Moral distress is a concept that has been increasingly deployed in nursing discourse in recent years. It describes a response that can occur when an individual, having made a moral judgement as to the right course of action in a particular situation, is unable to act upon their judgement because they are constrained in some way. Such a constraint might be personal e.g. based on fear or lack of resolve. Or the constraint might be situational e.g. institutional rules or lack of resources.
This paper charts the history of the concept of moral distress since its first deployment in 1984 by the philosopher, Andrew Jameton. Research studies of moral distress that I consider, suggest that the experience of moral distress over time can lead to feelings such as anger, anxiety and self-blame and prompt nurses to work fewer hours or to leave their employment altogether. In turn, these studies indicate that moral distress among nurses seriously impacts on the quality of patient care that nurses provide e.g. nurses avoid patients and are desensitised to patients’ needs. Alternatively, some research also suggests that moral distress can act as a catalyst for change, prompting nurses to challenge poor employment conditions, bad practices and inadequate standards of care.
My paper is also concerned with the way in which the concept of moral distress has evolved into a kind of catch all repository for all that is difficult or painful in nursing practice. The very notion of moral distress itself conjures the idea that a life and work without moral stress is possible – and this I think is unrealistic. Moreover, I suggest that a morally engaged life must, of necessity, be a morally stressed life. I am also concerned about the fact that research so far has been largely confined to determining the extent of moral distress among nurses. Assuming that all of the different groups working in the health care services are morally sensitive and sometimes morally constrained, I suggest that limiting consideration and research to nurses’ experiences alone will have the effect of trivializing moral distress and marginalizing nurses’ genuine moral concerns.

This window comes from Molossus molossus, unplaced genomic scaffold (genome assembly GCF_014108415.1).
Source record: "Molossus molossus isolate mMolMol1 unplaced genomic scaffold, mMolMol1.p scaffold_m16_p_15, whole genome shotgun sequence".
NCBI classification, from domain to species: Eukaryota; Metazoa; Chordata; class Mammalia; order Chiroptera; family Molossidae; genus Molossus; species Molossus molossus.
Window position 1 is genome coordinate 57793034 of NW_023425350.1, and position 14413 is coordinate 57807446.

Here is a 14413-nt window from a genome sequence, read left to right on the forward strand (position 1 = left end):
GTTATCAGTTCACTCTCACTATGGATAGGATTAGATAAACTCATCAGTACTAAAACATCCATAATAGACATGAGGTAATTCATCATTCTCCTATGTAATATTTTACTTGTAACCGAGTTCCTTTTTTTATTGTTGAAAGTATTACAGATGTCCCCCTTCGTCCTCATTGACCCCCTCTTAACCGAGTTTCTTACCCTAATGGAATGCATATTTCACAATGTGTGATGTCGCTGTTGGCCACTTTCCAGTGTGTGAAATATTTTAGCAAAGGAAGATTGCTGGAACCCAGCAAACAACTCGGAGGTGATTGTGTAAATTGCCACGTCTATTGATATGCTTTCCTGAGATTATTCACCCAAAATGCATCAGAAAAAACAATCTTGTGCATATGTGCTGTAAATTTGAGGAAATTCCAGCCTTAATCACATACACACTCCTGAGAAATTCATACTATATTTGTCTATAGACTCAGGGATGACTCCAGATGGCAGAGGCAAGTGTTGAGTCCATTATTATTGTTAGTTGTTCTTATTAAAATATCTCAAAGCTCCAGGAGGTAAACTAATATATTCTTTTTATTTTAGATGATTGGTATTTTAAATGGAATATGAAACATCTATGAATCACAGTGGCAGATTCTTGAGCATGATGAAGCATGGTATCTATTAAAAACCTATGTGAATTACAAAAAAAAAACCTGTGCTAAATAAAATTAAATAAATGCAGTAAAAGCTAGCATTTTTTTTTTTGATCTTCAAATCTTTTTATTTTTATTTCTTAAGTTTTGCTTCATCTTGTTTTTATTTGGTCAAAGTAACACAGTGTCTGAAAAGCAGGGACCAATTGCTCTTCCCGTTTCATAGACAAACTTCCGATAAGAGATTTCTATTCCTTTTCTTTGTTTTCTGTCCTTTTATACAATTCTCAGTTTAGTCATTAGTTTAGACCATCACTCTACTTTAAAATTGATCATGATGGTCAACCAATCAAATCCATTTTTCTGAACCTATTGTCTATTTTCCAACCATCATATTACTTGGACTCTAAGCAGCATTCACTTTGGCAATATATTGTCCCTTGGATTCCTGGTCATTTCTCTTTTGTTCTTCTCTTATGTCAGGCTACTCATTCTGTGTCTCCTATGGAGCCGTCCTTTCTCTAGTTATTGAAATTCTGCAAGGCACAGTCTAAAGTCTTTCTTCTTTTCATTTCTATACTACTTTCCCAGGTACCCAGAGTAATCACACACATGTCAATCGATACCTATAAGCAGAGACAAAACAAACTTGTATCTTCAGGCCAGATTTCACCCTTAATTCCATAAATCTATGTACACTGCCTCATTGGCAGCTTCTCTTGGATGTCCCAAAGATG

I conclude that, while there is no doubt that moral distress is a rich metaphor that captures a sorely neglected area of nursing practice, it is best to treat it critically and to expand the horizon of its application.